The online newspaper for the forest products industry including loggers, sawmills, remanufacturers and secondary wood processors.
 
Green Land Grab Turns Maine into Battleground

Journalists us "Fuzzy" science in covering environmental debate.

By Rich Jefferson
Date Posted: 11/1/2000



Iím often asked how a reporter could have written a story one way and not another. "They had all the facts," the person says, "but they sure didnít understand them."

Journalism is about connecting the dots. The concept of "connect-the-dots journalism" is easy if you recall the connect-the-dots coloring books you may have had as a child.

Instead of pictures, the coloring books had pages with numbered dots. The dots made no sense until you added the lines and connected the dots. The dots were numbered, and the lines had to be drawn in sequential order to the correct points or the picture would come out wrong. Dots connected incorrectly yielded something unrecognizable.

In journalism, facts are like dots, and the connecting lines are the interpretation and presentation of the facts. We can all think of news stories or editorials that connected the dots in a way that seemed credible to the reporter or the editors, but in reality it revealed an unrecognizable picture. If you saw the news reports in the Eastern establishment newspapers about this yearís Western forest fires, or if you ever bother with popular news accounts about global warming, you have seen such stories.

Facts, you see, donít really speak for themselves. What is "all the news thatís fit to print?" Someone decides which stories to write and which facts to use when reporting those stories.

What happens when you donít have enough dots to make a picture? You add a few dots in the right places. It can be creatively stimulating to play with facts.

What if we simply disregarded the dots and drew the picture we really wanted to see? Considering the federal governmentís environmental policies of the past eight years, this is fairly common.

Dots can be connected in a sensible way. Thanks to wise use and property rights advocates in Maine, we can connect the dots of an ongoing story about a group called RESTORE: The North Woods. This group is trying to convince the people of Maine that they should give up 3.2 million acres of private property for a new national park.

But the 3.2 million acres they want in Maine is only a small part of what RESTORE is really after. According to previously published reports, in 1990, Michael Kellett and Brock Evans spoke to a Massachusetts audience about a 26 million acre proposed Northern Forest. This forest would gobble up private land in Maine, New Hampshire, Vermont and New York.

This would mean another 26 million acres of federally owned, federally mismanaged land. (After all, why should the West have all the forest fires?)

Kellett told the audience it would be public land, and it would have to be taken away from current owners. Evans said, "You have lots of strong urban centers where support comes from. We should get all of it. Be unreasonable. You can do it."

Those are the dots. Hereís the connection: Brock Evans and Michael Kellett are on the board of directors of RESTORE. Michael Kellett is also RESTOREís executive director.

It may seem that what Evans and Kellett said 10 years ago in 1990 is not relevant anymore. That would be a mistake. They apparently are willing to stick with their program for decades if necessary to accomplish their agenda.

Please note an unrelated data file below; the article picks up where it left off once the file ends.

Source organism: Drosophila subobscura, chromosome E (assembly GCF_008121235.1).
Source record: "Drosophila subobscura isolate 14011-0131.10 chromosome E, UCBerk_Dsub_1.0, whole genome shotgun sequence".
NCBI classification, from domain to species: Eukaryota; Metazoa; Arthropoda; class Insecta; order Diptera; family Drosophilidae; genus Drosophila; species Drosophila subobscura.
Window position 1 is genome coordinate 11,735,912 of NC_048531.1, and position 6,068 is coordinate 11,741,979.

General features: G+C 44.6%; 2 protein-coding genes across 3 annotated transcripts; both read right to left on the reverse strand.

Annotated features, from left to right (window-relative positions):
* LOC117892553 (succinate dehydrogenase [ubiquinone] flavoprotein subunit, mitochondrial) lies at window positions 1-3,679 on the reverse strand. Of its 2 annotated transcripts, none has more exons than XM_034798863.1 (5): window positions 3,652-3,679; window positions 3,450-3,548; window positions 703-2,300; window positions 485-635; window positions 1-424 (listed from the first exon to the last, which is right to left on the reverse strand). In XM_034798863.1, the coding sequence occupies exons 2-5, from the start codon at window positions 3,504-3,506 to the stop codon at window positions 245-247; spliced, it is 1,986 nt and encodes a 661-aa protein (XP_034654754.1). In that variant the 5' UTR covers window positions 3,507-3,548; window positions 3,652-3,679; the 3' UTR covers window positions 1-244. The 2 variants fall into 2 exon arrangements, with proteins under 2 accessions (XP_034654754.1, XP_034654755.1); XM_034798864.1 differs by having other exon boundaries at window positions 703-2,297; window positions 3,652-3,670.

Several factors make Maine a battleground state. Fifty percent of the U.S. population lives in the Eastern Time Zone. A huge number of these reside between Washington, D.C. and Boston.

People in these urban areas tend to view the countryís forests as green oases surrounded by a vast desert of concrete, when actually the opposite is true.

Because the Northeast is heavily populated, it stands to reason that many who support the green political agenda reside in the Northeast. Many of these supporters have a religious-like fervor for "wilderness." They wish to remake a wilderness that never existed ó using OPL (Other Peopleís Land).

Maine is fairly accessible to the Northeast populace. Even people as far south as the nationís capital can reach southern Maine in a long dayís drive.

Maine is mostly rural and therefore has less national political clout. Itís a lovely summertime playground for elitists.

And Maine is full of politically handy environmental targets, such as the soon-to-be-declared-endangered Atlantic salmon, logging and paper mills. For scare tactics, you canít do much better than threatened salmon runs and clear-cuts.

For RESTORE, federalizing the North Woods is the goal. "Federalizing" is a softer word for depriving landowners of their property, even if they are not "willing sellers." It means the property is off local tax rolls. In todayís politically correct climate it means no roads, no hunting, no fishing and no logging.

RESTOREís agenda really seems to be to cleanse rural Maine of the people whose families have lived their for generations and who have provided Americans with paper products and lumber to build their homes. All you can conclude is that RESTORE and its allies hate private property, at least when itís OPL.

When you connect the dots, you get the picture. Itís a scary picture.

As one Mainer says, "Usually when you have a bad idea that people reject, you go away. But not these guys."

(Editorís Note: Rich Jefferson may be contacted via e-mail at greenoak@visuallink.com.)




 






Do you want reprints or a copyright license for this article?   Click here


Research and connect with suppliers mentioned in this article using our FREE ZIP Online service.


© Copyright 2014, IndustrialReporting, Inc.
10244 Timber Ridge Dr., Ashland, VA 23005
Phone: (804) 550-0323 or FAX (804) 550-2181
Terms of Use     Contact our Staff